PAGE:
Atlanta, Georgia (PRWEB) February 07, 2012
Pill mills, or high volume pain clinics that dispense large numbers of prescription medications, have been increasing throughout Atlanta and the surrounding areas of Georgia over the past 18 months. Atlanta criminal defense attorney Benjamin Von Schuch analyzes the potential reasons for the greater amount of pill mills and the drug offenses and penalties an individual could face if convicted of a criminal controlled substance offense.
According to an article published by USA Today on October 25, 2011, pill mill operations in Georgia have been on the rise as nearby states, including Florida, have amplified drug law penalties and regulation of pill mill operations and individuals who run the pain clinics. Pill mill operators have found running the clinics so profitable that they now are going to other states to avoid new laws, increased criminal penalties and prescription pill databases in order to set up their pain shops.
“The number of pill mills in Atlanta is greatly increasing because so many other states are enhancing their drug enforcement efforts against drug tourists, pain clinic operators and pill mill operations,” opines Benjamin Von Schuch, a drug defense attorney in Atlanta.
The Georgia Bureau of Investigation reported a significant rise in pill mills, drug shops, and pain clinics in Atlanta strip malls and along interstate highways due to dealers and individuals from Florida, Tennessee, Ohio, Maryland and Kentucky seeking new means to obtain pain pills. Georgia also reported a 10% increase in prescription pill overdoses in 2010 over 2009.
Many states, such as Florida, Kentucky, West Virginia, Tennessee and Ohio now have databases in effect that track drug tourists, or individuals who have a valid prescription for medication but go to several states to have the prescription filled numerous times. These databases aim to crack down on individuals who doctor shop, or have their prescriptions filled at many pill mills. Although a prescription drug monitoring program has been approved by the Georgia legislature, it will not be in operation until 2013.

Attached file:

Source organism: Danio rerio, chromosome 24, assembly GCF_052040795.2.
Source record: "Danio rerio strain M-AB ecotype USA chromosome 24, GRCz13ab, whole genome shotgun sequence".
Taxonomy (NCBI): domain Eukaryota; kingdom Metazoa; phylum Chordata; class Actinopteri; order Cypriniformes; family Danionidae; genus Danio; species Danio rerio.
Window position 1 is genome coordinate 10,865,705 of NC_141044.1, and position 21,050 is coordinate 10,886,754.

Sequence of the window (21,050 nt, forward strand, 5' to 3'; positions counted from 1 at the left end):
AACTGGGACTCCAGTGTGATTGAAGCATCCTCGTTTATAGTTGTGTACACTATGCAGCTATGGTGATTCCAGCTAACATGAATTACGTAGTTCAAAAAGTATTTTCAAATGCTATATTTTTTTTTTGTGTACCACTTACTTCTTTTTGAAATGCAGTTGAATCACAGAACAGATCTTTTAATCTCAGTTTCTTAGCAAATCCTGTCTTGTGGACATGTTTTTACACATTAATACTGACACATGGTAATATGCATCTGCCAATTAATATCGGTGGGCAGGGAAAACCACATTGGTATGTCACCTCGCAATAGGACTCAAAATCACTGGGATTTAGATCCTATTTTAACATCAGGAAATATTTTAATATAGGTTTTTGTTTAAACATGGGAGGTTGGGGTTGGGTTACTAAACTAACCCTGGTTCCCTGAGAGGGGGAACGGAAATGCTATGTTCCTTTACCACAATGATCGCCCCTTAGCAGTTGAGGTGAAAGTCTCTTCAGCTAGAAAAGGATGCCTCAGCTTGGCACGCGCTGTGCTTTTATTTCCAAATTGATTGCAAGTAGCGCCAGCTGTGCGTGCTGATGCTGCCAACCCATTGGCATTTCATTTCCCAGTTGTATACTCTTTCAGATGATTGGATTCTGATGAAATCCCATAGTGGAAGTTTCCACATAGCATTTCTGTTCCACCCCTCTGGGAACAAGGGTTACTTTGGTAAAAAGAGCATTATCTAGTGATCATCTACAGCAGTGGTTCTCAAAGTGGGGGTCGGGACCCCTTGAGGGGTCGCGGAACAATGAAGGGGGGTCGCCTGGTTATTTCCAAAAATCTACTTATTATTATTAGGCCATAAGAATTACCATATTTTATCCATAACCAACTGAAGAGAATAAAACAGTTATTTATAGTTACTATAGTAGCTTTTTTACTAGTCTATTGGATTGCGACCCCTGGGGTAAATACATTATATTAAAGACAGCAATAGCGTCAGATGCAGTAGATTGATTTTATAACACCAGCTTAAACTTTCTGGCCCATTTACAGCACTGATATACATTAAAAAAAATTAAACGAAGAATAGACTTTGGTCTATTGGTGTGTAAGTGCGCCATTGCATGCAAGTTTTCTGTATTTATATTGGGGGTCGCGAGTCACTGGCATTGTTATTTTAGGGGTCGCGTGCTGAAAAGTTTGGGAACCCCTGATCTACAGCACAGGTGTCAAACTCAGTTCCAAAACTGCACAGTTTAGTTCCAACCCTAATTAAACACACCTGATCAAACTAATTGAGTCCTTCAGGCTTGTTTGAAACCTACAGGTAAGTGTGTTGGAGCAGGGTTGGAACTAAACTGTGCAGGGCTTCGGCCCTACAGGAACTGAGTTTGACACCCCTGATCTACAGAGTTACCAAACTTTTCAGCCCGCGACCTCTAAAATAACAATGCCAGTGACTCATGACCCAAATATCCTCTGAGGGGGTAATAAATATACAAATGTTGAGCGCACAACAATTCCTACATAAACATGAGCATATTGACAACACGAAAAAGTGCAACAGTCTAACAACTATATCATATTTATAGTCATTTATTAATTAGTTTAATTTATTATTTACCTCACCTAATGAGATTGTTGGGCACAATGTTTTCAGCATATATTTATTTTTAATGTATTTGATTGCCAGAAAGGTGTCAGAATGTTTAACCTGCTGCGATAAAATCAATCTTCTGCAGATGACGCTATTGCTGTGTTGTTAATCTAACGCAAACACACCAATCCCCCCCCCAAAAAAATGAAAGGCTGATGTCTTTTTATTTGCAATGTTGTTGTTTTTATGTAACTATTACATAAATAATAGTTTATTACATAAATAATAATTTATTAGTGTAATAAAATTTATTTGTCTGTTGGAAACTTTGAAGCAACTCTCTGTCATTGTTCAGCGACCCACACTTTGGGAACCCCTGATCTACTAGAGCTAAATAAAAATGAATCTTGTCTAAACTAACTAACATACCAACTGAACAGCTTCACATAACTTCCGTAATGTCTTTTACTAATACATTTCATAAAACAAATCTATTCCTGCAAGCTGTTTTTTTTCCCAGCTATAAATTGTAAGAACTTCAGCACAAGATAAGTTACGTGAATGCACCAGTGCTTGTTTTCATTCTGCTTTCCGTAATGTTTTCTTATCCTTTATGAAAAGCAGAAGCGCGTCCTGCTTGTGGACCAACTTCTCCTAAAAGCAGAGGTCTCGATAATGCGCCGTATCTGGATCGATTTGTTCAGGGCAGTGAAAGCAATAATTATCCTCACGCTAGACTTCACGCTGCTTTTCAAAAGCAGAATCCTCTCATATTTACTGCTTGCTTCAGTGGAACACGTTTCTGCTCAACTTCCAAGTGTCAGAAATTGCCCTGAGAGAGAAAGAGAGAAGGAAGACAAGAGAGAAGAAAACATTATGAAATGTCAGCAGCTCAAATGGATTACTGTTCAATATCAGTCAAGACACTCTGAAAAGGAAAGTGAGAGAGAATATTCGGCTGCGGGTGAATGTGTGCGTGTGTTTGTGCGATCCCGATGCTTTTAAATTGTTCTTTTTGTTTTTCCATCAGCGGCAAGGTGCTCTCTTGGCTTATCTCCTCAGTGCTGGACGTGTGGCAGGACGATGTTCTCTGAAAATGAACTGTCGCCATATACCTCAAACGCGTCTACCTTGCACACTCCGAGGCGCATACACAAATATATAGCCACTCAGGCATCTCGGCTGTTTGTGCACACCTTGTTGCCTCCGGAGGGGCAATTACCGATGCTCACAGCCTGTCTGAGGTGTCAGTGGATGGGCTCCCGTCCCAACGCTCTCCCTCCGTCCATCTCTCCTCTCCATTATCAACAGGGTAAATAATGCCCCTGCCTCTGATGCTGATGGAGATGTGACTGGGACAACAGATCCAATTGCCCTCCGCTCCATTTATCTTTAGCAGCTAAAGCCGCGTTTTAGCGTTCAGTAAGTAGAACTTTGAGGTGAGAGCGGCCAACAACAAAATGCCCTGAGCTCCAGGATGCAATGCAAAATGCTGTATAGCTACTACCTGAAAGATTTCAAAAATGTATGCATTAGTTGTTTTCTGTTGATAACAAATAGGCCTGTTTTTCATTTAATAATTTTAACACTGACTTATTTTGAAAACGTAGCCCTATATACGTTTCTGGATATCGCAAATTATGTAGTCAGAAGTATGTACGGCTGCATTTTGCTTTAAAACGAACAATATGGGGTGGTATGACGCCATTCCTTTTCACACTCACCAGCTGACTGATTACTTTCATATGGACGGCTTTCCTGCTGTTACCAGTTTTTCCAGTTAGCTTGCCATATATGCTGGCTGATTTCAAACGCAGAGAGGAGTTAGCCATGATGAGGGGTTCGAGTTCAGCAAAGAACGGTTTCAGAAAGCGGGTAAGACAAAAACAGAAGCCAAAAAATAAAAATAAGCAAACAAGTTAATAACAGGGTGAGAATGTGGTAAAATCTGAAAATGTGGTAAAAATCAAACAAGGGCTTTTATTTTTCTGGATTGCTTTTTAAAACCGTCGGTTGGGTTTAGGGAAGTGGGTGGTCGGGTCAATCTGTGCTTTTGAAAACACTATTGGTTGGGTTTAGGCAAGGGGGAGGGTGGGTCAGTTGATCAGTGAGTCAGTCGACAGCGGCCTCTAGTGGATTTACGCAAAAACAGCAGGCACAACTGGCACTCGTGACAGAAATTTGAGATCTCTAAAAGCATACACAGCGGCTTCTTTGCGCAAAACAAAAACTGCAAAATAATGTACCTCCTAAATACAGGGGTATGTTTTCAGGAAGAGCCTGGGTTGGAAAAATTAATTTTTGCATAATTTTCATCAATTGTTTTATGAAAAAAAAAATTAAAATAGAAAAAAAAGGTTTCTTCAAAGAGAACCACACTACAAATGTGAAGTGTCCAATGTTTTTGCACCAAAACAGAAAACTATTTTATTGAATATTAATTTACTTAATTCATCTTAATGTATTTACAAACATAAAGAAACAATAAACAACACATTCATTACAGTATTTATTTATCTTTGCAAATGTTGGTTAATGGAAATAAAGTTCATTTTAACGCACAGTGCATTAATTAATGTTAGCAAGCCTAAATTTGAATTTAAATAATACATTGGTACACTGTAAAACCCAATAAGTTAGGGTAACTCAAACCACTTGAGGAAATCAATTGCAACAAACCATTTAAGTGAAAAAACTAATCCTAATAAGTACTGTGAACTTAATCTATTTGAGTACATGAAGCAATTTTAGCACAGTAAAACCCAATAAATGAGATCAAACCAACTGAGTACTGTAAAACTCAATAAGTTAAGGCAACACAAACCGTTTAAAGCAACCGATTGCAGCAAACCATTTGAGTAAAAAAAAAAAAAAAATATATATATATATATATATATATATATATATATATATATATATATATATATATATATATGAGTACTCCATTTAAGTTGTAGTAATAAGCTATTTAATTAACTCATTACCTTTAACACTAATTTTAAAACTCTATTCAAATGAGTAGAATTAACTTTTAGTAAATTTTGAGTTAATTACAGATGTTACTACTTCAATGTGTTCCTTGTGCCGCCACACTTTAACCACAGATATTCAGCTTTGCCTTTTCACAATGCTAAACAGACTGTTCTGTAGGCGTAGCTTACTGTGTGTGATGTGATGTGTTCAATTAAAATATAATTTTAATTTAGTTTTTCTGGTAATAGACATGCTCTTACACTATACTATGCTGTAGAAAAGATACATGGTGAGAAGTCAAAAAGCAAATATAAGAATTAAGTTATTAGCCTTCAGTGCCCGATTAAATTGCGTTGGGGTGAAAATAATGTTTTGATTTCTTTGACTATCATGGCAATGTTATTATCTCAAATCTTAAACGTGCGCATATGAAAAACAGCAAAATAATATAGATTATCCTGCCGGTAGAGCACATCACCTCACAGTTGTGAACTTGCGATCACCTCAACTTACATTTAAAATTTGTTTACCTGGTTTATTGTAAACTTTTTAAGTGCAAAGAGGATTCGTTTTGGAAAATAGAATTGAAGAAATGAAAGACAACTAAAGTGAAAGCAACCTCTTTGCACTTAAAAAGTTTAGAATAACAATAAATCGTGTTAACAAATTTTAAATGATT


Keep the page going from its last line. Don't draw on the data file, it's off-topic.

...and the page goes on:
“The recent increase in pain pill clinics in Atlanta will probably result in a higher number of drug arrests throughout the state. These individual can be charged with a number of drug crimes, including possession of a controlled substance, possession with intent to sell or distribute, and even drug trafficking in some cases,” states Von Schuch.
Individuals who doctor shop can be arrested and charged with possession of a controlled substance if they do not have a valid prescription, or have more pills than their prescription allows in their possession.
According to Von Schuch, an Atlanta drug possession lawyer, “Possession of a controlled substance is a serious felony offense in Georgia and can result in imprisonment ranging anywhere from one to 30 years depending on the schedule the substance is classified in.”
The Georgia Controlled Substances Act categorizes many pain pills as Schedule II substances, including hydrocodone, codeine, OxyContin, oxycodone and morphine. Additionally, many anti-anxiety medications are classified as Schedule IV substances, including Xanax and Valium.
“An individual that is caught operating a pill mill in Florida can also face serious criminal drug charges, such as possession with intent to sell or distribute and drug trafficking. These are felony offenses that can result in imprisonment ranging from one to 40 years. Additionally, any doctor that overprescribes pain pills can permanently lose their license to practice medicine,” says Von Schuch.
Benjamin Von Schuch of the BVS Law Firm, LLC is an Atlanta criminal defense attorney who represents individuals throughout the areas of Cobb County, Fulton County, Marietta, Smyrna, Roswell, Gwinnett County, Lawrenceville, DeKalb County, Dunwoody, Clayton County and Riverdale.
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